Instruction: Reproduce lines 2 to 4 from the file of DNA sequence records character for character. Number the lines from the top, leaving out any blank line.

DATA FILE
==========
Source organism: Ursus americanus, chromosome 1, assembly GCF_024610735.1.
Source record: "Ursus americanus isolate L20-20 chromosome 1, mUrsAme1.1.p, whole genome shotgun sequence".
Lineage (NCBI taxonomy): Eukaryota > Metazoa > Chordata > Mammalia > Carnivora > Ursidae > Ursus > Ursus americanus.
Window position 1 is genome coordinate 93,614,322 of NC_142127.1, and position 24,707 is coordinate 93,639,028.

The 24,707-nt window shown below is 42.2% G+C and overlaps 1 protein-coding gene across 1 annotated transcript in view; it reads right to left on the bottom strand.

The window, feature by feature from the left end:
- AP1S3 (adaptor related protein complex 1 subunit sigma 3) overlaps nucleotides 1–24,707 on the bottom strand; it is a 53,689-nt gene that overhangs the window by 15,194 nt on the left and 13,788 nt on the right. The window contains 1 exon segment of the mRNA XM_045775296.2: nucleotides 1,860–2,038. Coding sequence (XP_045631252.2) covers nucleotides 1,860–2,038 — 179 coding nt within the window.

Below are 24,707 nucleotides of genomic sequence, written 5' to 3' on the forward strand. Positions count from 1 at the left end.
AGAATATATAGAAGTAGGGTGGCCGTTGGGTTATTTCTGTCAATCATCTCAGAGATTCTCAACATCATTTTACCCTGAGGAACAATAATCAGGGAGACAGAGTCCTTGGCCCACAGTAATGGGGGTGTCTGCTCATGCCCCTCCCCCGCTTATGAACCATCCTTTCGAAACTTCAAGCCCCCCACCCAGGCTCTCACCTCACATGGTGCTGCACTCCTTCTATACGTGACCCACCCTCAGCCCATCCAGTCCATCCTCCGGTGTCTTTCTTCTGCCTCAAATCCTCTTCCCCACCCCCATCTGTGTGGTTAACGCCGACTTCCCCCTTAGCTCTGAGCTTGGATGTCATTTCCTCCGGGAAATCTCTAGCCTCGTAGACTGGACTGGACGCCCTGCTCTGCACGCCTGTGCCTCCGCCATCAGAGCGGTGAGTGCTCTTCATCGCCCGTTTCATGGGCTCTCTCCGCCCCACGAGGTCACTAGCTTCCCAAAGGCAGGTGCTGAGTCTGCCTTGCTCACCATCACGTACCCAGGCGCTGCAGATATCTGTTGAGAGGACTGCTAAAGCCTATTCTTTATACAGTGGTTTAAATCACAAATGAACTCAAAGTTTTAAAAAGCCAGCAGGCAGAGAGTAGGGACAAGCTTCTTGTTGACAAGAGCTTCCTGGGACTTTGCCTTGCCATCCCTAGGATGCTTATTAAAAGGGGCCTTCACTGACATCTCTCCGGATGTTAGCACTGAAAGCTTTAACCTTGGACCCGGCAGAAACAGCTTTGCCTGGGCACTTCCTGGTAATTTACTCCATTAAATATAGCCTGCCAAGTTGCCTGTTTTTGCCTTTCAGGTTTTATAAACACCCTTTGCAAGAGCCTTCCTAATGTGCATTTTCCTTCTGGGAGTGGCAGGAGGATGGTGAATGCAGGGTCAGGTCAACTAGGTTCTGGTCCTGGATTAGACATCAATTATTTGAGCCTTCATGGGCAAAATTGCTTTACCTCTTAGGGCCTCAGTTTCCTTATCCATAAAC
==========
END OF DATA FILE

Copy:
Source record: "Ursus americanus isolate L20-20 chromosome 1, mUrsAme1.1.p, whole genome shotgun sequence".
Lineage (NCBI taxonomy): Eukaryota > Metazoa > Chordata > Mammalia > Carnivora > Ursidae > Ursus > Ursus americanus.
Window position 1 is genome coordinate 93,614,322 of NC_142127.1, and position 24,707 is coordinate 93,639,028.